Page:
Correlation between flu vaccines and increases in miscarriage

Posted by | April 15, 2017 | LENS, Lifestyle, Pregnancy Health | No Comments

Question:

Has babyQ reviewed any of the information reported by V.A.E.R.S. about any correlation between the flu vaccine that contains H1N1 and increases in miscarriage? Is there validity to this?

Answer:

Here is the summary statement from the Journal of Human and Experimental Toxicology dated  September 27, 2012:

The unadjusted fetal-loss report rates for the three consecutive influenza seasons beginning 2008/2009 were 6.8 (95% CI: 0.1–13.1), 77.8 (95% CI: 66.3–89.4), and 12.6 (95% CI: 7.2–18.0) cases per million pregnant women vaccinated, respectively. . Thus, a synergistic fetal toxicity likely resulted from the administration of both the pandemic (A-H1N1) and seasonal influenza vaccines during the 2009/2010 season.

It appears the multifold rise in miscarriages was primarily in women who received both vaccines, not specifically H1N1, according to the conclusion in the abstract on the web site.  We do know that women who suffer the flu during pregnancy have a slight increase in autism in their children presumably related to the effects of the flu.  So you probably want to be vaccinated with the seasonal flu vaccine to reduce that risk.  However, this article would argue against being vaccinated by both the seasonal flu vaccine and the H1N1 vaccine.  Also I we always recommend spending the extra 5 dollars for the single dose without preservative to eliminate any mercury concerns.  The nasal vaccination also contains no mercury (thimerosal) preservatives.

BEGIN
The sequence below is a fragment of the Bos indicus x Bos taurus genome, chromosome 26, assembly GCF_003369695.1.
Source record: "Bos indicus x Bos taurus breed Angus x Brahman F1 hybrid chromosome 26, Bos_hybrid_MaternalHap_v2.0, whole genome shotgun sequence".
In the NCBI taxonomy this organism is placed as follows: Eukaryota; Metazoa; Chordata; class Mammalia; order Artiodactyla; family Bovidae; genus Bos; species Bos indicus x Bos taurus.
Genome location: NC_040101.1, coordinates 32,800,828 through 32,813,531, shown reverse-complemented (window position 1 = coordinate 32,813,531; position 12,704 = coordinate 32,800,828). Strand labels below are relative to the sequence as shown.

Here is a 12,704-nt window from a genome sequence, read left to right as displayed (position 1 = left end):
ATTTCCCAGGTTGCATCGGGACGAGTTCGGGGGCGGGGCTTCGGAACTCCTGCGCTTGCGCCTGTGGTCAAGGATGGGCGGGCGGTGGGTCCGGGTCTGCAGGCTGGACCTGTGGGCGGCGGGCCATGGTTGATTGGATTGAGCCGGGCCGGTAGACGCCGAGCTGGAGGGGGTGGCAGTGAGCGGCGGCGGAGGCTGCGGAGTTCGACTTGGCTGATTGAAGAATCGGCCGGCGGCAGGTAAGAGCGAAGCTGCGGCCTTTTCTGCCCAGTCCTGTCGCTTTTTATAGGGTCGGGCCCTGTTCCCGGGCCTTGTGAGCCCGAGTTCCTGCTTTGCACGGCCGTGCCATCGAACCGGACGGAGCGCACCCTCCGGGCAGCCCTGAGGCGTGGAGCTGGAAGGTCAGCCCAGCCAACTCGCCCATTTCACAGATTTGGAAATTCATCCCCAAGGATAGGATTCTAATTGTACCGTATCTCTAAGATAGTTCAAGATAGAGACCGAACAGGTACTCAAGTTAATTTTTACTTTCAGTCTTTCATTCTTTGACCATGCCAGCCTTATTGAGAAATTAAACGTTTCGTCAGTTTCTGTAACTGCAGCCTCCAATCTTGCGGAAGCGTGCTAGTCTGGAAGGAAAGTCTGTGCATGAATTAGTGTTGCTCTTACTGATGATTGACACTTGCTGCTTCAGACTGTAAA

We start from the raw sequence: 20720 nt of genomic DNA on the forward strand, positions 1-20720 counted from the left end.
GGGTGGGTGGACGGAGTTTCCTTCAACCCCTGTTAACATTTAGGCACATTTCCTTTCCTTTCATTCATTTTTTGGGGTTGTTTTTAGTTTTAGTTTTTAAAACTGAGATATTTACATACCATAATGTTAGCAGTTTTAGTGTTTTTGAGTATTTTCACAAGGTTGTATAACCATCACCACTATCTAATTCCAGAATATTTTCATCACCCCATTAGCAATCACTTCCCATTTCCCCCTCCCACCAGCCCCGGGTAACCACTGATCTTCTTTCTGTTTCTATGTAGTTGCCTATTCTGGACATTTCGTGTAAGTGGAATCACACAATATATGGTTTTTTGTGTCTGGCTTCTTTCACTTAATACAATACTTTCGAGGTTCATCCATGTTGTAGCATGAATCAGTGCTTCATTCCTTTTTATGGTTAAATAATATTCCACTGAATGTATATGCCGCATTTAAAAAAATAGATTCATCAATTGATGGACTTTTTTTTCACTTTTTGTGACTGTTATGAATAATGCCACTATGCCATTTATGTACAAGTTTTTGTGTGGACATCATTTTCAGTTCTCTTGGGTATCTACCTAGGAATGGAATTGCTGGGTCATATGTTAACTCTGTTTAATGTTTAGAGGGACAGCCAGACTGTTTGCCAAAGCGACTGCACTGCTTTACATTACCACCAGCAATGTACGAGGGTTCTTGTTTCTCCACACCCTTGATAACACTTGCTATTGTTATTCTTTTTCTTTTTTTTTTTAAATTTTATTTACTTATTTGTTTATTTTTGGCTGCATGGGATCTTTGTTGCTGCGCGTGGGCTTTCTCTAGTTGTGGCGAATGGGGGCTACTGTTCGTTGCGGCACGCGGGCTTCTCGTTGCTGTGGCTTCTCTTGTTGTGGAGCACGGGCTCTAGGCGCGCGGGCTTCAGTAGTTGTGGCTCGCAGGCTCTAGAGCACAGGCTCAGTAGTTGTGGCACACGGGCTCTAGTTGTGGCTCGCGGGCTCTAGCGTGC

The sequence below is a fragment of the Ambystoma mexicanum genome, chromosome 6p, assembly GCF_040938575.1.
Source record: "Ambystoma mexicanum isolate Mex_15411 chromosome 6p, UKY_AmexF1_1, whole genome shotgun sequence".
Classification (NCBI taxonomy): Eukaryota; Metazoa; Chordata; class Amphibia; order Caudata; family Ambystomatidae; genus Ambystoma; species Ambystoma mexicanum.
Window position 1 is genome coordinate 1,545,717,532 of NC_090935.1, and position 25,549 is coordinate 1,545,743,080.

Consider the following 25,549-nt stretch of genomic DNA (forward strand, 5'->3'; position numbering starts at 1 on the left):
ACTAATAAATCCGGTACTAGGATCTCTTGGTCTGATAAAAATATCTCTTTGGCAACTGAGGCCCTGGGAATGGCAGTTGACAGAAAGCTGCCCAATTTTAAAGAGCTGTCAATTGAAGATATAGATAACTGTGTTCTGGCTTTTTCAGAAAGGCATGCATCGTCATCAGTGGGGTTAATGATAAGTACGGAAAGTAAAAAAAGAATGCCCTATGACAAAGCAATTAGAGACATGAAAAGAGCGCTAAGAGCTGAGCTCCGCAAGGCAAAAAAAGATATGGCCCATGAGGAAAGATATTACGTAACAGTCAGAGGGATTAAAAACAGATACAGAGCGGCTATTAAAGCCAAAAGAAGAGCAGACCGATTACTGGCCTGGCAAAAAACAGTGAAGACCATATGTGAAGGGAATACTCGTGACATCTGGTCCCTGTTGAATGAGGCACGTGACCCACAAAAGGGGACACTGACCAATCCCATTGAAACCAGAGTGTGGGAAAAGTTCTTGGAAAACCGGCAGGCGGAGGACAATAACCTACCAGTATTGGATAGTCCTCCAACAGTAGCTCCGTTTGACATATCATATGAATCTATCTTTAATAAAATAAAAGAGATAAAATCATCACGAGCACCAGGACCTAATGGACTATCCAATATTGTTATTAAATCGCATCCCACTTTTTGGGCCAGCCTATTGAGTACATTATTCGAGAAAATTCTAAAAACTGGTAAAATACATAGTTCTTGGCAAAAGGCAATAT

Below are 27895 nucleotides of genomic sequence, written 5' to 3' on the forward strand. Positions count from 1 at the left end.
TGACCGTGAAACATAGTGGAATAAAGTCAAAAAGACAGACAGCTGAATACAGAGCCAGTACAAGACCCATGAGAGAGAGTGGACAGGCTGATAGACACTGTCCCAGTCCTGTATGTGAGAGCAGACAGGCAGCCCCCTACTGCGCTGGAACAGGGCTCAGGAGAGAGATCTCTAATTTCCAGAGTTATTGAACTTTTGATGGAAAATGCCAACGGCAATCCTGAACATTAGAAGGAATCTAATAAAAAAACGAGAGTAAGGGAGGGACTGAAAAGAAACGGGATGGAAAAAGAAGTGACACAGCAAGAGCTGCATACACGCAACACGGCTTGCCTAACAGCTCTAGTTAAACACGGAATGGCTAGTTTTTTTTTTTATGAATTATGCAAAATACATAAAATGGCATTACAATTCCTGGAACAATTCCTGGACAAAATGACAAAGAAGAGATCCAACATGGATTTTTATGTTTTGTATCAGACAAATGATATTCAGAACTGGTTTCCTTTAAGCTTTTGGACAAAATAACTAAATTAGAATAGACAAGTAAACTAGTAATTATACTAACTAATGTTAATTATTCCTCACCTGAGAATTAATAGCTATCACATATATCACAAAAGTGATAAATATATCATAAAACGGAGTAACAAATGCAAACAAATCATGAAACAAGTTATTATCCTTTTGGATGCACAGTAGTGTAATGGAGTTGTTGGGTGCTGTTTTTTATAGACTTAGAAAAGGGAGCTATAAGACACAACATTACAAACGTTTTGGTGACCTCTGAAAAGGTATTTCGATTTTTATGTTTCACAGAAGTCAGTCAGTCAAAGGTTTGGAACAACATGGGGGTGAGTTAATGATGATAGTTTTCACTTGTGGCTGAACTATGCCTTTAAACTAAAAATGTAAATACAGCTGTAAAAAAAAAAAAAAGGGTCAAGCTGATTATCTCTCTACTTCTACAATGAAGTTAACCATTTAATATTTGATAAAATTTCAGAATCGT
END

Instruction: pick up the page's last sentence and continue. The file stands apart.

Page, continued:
Here is the statement from the CDC on that issue:

The single-dose units are made without thimerosal as a preservative because they are intended to be opened and used only once. Additionally, the live-attenuated version of the vaccine (the nasal spray vaccine), is produced in single-dose units and does not contain thimerosal.

Mark Gostine, MD

Dr. Mark Gostine

About Dr. Mark Gostine

A physician for more than 30 years. He is a proud father of four and a grandfather of two. The announcement of his daughter Emily’s first pregnancy and the joy of his first grandchild, were major turning points in his life. They became the inspiration for babyQ. From then on, he wanted to dedicate his clinical knowledge and energy to helping young women have healthier pregnancies and better babies. Voted one of the best 100 doctors in his field in America, Dr. Gostine is a practitioner of nutrition who creates health education modules for his patients. He, along with Dr. of my children,” he says. “My hope is that young mothers and fathers everywhere will give their children the best start because it is so much better to prevent disease early than treat it later.” Dr. Gostine, a native of Michigan, received his medical degree from Wayne State University College of Medicine in Detroit, and is Board Certified in both anesthesiology and pain management. He completed his undergraduate studies and his medical residency in anesthesiology at the University of Michigan, Ann Arbor, followed by a pain management fellowship at the Kansas City Consortium in Missouri. Currently President of Michigan Pain Consultants and Founder of ProCare Systems, he is based in Grand Rapids, Michigan.